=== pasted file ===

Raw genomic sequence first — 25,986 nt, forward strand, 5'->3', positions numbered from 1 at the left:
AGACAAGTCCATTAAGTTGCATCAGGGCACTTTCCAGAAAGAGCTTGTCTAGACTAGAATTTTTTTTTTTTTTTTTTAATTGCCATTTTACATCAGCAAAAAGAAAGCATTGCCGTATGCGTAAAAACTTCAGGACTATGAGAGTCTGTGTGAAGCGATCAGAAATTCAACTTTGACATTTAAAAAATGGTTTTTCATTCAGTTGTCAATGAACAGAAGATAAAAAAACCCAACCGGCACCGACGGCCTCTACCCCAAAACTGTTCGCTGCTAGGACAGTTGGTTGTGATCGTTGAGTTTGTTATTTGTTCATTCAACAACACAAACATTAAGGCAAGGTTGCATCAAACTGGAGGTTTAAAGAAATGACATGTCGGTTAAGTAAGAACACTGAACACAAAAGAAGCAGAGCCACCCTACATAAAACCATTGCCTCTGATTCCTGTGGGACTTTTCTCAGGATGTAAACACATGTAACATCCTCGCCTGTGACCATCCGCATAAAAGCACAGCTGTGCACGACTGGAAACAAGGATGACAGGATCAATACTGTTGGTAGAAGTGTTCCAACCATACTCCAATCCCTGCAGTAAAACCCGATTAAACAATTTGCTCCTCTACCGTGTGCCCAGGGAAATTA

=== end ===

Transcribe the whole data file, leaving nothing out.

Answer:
Raw genomic sequence first — 25,986 nt, forward strand, 5'->3', positions numbered from 1 at the left:
AGACAAGTCCATTAAGTTGCATCAGGGCACTTTCCAGAAAGAGCTTGTCTAGACTAGAATTTTTTTTTTTTTTTTTTAATTGCCATTTTACATCAGCAAAAAGAAAGCATTGCCGTATGCGTAAAAACTTCAGGACTATGAGAGTCTGTGTGAAGCGATCAGAAATTCAACTTTGACATTTAAAAAATGGTTTTTCATTCAGTTGTCAATGAACAGAAGATAAAAAAACCCAACCGGCACCGACGGCCTCTACCCCAAAACTGTTCGCTGCTAGGACAGTTGGTTGTGATCGTTGAGTTTGTTATTTGTTCATTCAACAACACAAACATTAAGGCAAGGTTGCATCAAACTGGAGGTTTAAAGAAATGACATGTCGGTTAAGTAAGAACACTGAACACAAAAGAAGCAGAGCCACCCTACATAAAACCATTGCCTCTGATTCCTGTGGGACTTTTCTCAGGATGTAAACACATGTAACATCCTCGCCTGTGACCATCCGCATAAAAGCACAGCTGTGCACGACTGGAAACAAGGATGACAGGATCAATACTGTTGGTAGAAGTGTTCCAACCATACTCCAATCCCTGCAGTAAAACCCGATTAAACAATTTGCTCCTCTACCGTGTGCCCAGGGAAATTA